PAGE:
In partnership with the Canadian Centre for Policy Alternatives
As the planet continues to heat up, with all the destruction and hardship that entails, the imperative of cutting greenhouse gas emissions by shifting away from fossil fuels is only becoming more urgent. To address this need, the concept of a “just transition”, which refers generally to the fair sharing of the costs and benefits of shifting away from fossil fuels, has been adopted by governments in Canada and around the world. However, to date, implementation of this aspirational principle has been uneven and incomplete. Every community across Canada depends on fossil fuels today, whether or not they are directly involved in the production of oil, coal and natural gas, which means every community needs a practical plan to transition to cleaner alternatives in a socially just and sustainable way. And, crucially, those plans must reflect the unique circumstances and desires of each community, especially in those places where governments have been reluctant to act with the necessary ambition.
This project develops a blueprint for community organizers and concerned citizens seeking to tackle the question: How do we achieve a just transition in our communities, especially in the absence of proactive government action? Drawing on examples from around the world as well as consultations with community partners, the project identifies best practices in community planning and presents a step-by-step approach for developing a grassroots just transition roadmap. The result of this work – a collaborative paper between researchers in the Centre for Climate Justice and the Canadian Centre for Policy Alternatives — is intended to empower communities to develop their own transition plans in collaboration with key constituencies. These plans can serve as a concrete set of demands to be brought before federal, provincial and/or municipal governments for implementation, and can initiate and nurture long-term citizen engagement with the transition process beyond this initial project.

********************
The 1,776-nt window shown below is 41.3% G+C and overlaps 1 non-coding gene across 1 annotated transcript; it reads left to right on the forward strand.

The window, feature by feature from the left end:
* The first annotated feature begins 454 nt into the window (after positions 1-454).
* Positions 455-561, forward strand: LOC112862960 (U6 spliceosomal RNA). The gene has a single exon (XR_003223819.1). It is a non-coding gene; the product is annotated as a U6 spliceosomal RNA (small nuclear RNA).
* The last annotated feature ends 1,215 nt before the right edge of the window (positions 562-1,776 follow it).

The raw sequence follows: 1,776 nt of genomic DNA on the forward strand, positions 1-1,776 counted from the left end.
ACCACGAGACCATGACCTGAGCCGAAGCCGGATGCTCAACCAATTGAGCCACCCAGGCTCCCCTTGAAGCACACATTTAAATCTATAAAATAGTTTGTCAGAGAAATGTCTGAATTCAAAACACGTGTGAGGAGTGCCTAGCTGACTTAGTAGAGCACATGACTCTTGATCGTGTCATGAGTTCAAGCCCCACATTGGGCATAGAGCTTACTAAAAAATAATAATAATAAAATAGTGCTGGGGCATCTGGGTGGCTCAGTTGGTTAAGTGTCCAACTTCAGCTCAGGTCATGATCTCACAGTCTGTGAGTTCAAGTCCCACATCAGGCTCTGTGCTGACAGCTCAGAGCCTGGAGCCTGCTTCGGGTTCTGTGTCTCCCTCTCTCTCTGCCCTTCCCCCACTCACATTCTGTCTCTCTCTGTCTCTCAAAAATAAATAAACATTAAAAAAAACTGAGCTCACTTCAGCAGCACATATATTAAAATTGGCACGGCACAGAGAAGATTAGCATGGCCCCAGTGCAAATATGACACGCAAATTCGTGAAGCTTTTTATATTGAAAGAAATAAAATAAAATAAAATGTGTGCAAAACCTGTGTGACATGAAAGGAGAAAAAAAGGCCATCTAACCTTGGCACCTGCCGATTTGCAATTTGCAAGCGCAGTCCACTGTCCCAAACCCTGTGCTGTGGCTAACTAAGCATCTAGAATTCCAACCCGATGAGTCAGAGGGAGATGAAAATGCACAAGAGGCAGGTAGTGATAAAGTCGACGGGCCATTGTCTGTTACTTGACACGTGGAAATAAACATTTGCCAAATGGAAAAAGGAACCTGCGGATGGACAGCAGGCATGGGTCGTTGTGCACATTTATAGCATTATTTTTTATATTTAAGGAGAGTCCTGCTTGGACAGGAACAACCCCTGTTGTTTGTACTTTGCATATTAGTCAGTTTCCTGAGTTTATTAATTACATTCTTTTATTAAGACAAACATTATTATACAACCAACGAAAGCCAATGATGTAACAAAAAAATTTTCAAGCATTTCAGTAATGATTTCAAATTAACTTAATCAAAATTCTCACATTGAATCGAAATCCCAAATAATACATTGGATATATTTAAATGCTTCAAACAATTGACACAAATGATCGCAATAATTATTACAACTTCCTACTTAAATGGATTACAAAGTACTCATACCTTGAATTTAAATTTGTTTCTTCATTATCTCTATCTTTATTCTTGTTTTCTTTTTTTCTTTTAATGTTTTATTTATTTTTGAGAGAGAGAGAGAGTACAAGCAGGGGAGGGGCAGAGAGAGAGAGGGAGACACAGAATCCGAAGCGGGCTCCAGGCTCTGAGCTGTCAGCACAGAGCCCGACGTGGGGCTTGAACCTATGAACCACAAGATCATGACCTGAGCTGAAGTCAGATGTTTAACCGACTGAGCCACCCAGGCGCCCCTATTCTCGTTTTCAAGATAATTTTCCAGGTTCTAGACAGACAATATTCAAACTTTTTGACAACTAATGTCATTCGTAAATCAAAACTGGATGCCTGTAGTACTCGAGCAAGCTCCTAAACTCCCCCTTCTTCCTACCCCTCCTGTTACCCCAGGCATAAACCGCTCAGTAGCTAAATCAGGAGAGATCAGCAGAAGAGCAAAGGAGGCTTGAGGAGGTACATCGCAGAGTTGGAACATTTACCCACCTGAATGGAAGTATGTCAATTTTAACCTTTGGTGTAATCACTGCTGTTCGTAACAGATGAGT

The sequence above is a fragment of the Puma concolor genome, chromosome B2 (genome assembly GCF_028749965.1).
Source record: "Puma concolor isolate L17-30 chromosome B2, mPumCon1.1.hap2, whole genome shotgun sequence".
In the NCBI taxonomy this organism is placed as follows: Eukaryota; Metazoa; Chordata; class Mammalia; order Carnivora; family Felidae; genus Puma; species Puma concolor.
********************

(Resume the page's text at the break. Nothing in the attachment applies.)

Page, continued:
This project is supported by internal research funding from the Centre for Climate Justice, and by the Canadian Centre for Policy Alternatives.
Max Cohen, PhD Candidate, UBC Department of Geography
Avi Lewis, Associate Professor, UBC Department of Geography
Hadrian Mertins-Kirkwood, Senior Researcher, CCPA National Office
Isabella Pojuner, MA Student, UBC Department of Geography